With Canine Camp Getaway’s June vacation nearly sold out, and September filling up fast, you’d think other hotels would be taking the hint: dog-friendly properties = more customers. Yet not everyone seems to be getting the message.

In a random sampling of “dog friendly” hotels, I found that more than half charge a (sometimes hefty) dog deposit or “cleaning fee” (It costs you a hundred bucks to clean the room after Buffy the miniature poodle stays over for two nights? Really?). Many still regulate the size, weight or breed of dogs they will accept (and my 97-pound dog points out that it’s not only not “friendly” but downright rude to have strangers questioning her about her weight!).

Atlantic City has finally gotten some dog-friendly hotels (presumably someone finally saw that “Dogs Playing Poker” painting and realized there was an opportunity there), though there’s still not a lot to do with your dog once you get there.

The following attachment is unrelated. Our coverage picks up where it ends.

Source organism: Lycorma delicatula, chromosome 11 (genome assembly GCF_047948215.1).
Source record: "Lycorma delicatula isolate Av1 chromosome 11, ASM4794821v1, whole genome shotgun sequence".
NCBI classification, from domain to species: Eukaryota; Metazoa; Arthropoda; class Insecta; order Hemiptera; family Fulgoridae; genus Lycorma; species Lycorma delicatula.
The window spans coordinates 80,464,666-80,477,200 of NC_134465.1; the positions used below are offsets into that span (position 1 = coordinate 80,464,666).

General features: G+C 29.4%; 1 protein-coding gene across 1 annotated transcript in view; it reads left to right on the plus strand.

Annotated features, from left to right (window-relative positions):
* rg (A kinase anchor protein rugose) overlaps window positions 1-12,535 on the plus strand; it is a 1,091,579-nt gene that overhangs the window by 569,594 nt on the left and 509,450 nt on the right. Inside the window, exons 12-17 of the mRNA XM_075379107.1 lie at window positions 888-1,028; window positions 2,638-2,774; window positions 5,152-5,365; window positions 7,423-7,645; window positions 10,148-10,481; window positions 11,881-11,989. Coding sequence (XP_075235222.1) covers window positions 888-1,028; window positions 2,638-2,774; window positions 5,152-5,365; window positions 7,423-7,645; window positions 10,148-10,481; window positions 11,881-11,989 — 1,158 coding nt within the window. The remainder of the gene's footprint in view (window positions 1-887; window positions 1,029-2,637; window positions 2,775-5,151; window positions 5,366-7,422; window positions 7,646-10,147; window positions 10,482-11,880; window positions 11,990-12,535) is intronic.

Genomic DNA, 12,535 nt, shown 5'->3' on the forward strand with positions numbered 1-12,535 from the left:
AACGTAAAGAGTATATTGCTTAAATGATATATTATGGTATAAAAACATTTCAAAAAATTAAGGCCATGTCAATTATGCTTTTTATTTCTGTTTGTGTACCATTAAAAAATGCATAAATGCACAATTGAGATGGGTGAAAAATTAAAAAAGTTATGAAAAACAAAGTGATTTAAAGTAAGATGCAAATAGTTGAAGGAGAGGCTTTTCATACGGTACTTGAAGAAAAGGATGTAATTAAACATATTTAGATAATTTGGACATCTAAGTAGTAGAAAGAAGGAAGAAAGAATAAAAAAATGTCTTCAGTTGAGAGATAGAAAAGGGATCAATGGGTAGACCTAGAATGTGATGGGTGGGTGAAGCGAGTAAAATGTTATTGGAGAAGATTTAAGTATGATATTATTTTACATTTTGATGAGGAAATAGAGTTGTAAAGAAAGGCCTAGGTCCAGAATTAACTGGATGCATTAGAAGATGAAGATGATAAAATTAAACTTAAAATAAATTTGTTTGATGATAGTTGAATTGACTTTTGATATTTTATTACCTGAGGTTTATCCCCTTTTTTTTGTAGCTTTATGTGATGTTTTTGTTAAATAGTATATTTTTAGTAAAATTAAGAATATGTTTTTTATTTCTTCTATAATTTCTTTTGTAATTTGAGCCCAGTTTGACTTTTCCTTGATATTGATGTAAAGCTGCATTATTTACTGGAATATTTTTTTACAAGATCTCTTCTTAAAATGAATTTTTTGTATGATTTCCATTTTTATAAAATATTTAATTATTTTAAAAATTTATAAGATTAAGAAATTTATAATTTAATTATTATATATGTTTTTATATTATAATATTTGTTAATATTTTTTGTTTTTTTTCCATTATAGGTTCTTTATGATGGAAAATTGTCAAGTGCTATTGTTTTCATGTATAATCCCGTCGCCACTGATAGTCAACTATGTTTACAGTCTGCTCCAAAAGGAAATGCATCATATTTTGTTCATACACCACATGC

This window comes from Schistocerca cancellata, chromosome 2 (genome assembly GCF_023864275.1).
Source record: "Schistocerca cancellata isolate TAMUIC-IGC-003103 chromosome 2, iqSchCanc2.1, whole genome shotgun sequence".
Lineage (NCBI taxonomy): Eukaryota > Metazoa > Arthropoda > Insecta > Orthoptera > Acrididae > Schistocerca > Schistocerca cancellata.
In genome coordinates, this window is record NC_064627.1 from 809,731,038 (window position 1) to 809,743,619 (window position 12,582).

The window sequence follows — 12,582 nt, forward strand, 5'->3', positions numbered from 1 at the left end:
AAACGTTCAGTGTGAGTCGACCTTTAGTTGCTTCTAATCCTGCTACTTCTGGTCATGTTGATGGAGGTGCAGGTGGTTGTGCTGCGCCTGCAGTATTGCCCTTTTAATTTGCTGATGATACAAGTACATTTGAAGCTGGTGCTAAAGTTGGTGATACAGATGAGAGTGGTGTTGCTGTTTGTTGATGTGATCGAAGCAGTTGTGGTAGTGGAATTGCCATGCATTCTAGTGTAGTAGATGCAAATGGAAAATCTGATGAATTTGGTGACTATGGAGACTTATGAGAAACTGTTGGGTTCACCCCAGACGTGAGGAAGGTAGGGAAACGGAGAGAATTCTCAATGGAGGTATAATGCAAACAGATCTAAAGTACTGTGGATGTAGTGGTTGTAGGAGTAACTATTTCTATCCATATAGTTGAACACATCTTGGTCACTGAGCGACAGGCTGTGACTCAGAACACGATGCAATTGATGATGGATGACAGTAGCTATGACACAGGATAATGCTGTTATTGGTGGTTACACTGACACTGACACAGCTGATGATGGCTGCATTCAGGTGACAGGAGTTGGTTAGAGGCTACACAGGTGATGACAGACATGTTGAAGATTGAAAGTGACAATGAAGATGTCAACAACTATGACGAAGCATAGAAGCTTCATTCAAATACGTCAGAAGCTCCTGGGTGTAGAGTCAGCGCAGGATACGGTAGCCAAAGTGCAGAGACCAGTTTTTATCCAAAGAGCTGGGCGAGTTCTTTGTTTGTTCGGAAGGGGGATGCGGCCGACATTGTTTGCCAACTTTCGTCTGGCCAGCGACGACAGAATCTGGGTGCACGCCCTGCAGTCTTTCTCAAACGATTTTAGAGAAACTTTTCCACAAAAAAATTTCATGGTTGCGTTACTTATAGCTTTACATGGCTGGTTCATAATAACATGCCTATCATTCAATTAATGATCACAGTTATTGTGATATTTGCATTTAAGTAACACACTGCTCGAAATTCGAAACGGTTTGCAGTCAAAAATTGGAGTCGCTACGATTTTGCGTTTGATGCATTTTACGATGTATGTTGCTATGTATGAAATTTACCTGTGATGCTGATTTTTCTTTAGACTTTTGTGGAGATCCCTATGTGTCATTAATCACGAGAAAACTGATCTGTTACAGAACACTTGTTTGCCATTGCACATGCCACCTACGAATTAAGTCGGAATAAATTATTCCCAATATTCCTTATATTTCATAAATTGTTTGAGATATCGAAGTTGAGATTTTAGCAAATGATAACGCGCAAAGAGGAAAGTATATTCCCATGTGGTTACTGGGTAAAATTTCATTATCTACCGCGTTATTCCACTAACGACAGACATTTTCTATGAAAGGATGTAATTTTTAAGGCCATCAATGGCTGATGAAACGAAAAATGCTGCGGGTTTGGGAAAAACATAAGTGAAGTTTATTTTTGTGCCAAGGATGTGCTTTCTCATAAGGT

Disney, I’m told, has added a doggie daycare center for those who want to bring their pup along for vacation…a step in the right direction, to be sure…but the hotels on site are still not dog-friendly.

California does a better job with dog-friendly hotels, beaches and restaurants…but if you live on the East Coast, you’ve either got a really long drive to contend with, or you have to worry about bringing your dog on a less-than-dog-friendly airplane.